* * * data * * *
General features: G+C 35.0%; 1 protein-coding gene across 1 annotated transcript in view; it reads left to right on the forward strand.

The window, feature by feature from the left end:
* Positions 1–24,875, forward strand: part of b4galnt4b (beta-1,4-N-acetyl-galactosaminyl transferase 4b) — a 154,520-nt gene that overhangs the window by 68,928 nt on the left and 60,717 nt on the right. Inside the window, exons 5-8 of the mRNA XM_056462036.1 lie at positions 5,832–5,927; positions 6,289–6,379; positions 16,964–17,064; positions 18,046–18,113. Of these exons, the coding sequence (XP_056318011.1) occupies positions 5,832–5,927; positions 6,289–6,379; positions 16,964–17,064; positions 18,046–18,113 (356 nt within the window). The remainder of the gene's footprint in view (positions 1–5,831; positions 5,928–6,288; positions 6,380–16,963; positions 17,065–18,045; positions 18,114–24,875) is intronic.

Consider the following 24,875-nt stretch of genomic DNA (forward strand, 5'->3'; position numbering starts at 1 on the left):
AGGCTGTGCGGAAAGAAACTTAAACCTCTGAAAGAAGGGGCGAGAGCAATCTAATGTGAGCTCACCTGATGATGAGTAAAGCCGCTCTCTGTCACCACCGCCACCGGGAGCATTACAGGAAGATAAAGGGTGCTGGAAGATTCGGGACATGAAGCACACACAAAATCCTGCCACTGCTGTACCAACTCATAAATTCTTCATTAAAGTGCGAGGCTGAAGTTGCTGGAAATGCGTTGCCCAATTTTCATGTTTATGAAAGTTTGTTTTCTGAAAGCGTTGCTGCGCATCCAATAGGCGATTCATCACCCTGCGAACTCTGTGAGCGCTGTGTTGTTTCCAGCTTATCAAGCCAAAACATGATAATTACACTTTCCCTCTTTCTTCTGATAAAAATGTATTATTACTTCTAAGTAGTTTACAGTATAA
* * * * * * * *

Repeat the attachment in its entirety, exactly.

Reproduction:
General features: G+C 35.0%; 1 protein-coding gene across 1 annotated transcript in view; it reads left to right on the forward strand.

The window, feature by feature from the left end:
* Positions 1–24,875, forward strand: part of b4galnt4b (beta-1,4-N-acetyl-galactosaminyl transferase 4b) — a 154,520-nt gene that overhangs the window by 68,928 nt on the left and 60,717 nt on the right. Inside the window, exons 5-8 of the mRNA XM_056462036.1 lie at positions 5,832–5,927; positions 6,289–6,379; positions 16,964–17,064; positions 18,046–18,113. Of these exons, the coding sequence (XP_056318011.1) occupies positions 5,832–5,927; positions 6,289–6,379; positions 16,964–17,064; positions 18,046–18,113 (356 nt within the window). The remainder of the gene's footprint in view (positions 1–5,831; positions 5,928–6,288; positions 6,380–16,963; positions 17,065–18,045; positions 18,114–24,875) is intronic.

Consider the following 24,875-nt stretch of genomic DNA (forward strand, 5'->3'; position numbering starts at 1 on the left):
AGGCTGTGCGGAAAGAAACTTAAACCTCTGAAAGAAGGGGCGAGAGCAATCTAATGTGAGCTCACCTGATGATGAGTAAAGCCGCTCTCTGTCACCACCGCCACCGGGAGCATTACAGGAAGATAAAGGGTGCTGGAAGATTCGGGACATGAAGCACACACAAAATCCTGCCACTGCTGTACCAACTCATAAATTCTTCATTAAAGTGCGAGGCTGAAGTTGCTGGAAATGCGTTGCCCAATTTTCATGTTTATGAAAGTTTGTTTTCTGAAAGCGTTGCTGCGCATCCAATAGGCGATTCATCACCCTGCGAACTCTGTGAGCGCTGTGTTGTTTCCAGCTTATCAAGCCAAAACATGATAATTACACTTTCCCTCTTTCTTCTGATAAAAATGTATTATTACTTCTAAGTAGTTTACAGTATAA